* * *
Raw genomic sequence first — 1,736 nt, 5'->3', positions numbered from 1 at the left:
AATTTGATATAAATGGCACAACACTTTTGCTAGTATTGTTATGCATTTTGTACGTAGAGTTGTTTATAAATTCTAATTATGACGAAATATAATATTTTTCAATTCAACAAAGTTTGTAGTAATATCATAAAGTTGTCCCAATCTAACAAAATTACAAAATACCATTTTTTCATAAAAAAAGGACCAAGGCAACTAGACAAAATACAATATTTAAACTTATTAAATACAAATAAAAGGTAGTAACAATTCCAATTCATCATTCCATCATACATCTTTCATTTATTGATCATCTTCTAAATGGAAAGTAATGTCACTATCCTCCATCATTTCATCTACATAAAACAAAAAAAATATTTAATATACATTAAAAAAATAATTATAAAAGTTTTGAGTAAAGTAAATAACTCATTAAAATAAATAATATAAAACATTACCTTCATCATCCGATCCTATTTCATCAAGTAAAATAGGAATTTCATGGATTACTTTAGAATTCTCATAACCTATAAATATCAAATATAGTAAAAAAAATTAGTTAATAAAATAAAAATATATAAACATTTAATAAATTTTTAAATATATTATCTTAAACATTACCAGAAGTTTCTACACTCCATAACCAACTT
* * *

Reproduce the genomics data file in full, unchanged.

Raw genomic sequence first — 1,736 nt, 5'->3', positions numbered from 1 at the left:
AATTTGATATAAATGGCACAACACTTTTGCTAGTATTGTTATGCATTTTGTACGTAGAGTTGTTTATAAATTCTAATTATGACGAAATATAATATTTTTCAATTCAACAAAGTTTGTAGTAATATCATAAAGTTGTCCCAATCTAACAAAATTACAAAATACCATTTTTTCATAAAAAAAGGACCAAGGCAACTAGACAAAATACAATATTTAAACTTATTAAATACAAATAAAAGGTAGTAACAATTCCAATTCATCATTCCATCATACATCTTTCATTTATTGATCATCTTCTAAATGGAAAGTAATGTCACTATCCTCCATCATTTCATCTACATAAAACAAAAAAAATATTTAATATACATTAAAAAAATAATTATAAAAGTTTTGAGTAAAGTAAATAACTCATTAAAATAAATAATATAAAACATTACCTTCATCATCCGATCCTATTTCATCAAGTAAAATAGGAATTTCATGGATTACTTTAGAATTCTCATAACCTATAAATATCAAATATAGTAAAAAAAATTAGTTAATAAAATAAAAATATATAAACATTTAATAAATTTTTAAATATATTATCTTAAACATTACCAGAAGTTTCTACACTCCATAACCAACTT